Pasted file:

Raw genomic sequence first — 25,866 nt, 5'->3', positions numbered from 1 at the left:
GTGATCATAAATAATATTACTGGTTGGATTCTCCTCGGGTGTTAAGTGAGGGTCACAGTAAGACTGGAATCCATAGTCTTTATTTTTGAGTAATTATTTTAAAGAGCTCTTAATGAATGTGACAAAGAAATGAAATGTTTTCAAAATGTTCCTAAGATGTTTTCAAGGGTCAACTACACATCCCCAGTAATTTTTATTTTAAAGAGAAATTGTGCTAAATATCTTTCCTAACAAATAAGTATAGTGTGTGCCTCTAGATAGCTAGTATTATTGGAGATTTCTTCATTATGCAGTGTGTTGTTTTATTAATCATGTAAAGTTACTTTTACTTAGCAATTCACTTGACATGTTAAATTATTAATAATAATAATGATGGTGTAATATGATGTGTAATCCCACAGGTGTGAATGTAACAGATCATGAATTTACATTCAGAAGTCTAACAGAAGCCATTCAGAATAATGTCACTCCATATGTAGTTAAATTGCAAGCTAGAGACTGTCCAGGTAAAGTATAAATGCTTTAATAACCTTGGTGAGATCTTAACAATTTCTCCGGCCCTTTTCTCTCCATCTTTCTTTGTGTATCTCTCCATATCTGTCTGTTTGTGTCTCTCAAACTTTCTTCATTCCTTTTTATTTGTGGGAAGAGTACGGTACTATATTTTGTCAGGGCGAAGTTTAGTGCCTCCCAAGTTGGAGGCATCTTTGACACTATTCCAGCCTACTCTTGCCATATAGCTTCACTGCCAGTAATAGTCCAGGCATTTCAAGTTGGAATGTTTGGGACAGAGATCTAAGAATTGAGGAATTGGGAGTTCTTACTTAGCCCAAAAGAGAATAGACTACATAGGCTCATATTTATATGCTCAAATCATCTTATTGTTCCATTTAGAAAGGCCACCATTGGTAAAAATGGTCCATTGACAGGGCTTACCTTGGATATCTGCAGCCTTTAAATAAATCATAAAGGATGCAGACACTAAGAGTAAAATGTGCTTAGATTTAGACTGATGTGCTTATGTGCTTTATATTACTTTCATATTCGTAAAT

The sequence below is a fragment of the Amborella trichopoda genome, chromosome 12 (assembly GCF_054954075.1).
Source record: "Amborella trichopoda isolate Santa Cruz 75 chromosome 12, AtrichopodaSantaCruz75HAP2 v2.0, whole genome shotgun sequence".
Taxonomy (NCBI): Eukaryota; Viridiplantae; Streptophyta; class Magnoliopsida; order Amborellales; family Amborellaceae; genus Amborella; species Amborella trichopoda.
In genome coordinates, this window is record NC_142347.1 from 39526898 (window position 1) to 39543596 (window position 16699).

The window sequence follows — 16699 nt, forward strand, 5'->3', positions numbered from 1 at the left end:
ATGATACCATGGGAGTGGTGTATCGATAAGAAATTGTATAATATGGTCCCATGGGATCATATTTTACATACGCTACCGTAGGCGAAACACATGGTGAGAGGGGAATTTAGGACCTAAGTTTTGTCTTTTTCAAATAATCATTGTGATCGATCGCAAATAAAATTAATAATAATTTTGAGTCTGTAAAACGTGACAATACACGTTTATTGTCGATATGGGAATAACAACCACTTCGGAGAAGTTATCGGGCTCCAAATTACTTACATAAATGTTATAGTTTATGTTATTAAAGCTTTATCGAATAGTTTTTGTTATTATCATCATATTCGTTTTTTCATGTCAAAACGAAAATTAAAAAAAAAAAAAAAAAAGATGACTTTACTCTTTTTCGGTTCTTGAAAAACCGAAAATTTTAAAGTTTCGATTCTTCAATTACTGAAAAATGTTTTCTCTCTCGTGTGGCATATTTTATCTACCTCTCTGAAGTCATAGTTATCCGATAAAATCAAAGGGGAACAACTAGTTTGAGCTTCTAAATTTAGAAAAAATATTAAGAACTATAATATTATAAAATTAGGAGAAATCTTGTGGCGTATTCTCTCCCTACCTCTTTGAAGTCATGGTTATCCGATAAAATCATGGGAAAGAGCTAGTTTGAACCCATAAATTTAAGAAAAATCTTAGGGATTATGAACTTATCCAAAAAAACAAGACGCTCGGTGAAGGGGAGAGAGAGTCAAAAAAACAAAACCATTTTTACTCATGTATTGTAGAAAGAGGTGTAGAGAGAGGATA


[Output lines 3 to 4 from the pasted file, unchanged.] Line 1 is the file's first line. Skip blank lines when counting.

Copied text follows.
The sequence below is a fragment of the Amborella trichopoda genome, chromosome 12 (assembly GCF_054954075.1).
Source record: "Amborella trichopoda isolate Santa Cruz 75 chromosome 12, AtrichopodaSantaCruz75HAP2 v2.0, whole genome shotgun sequence".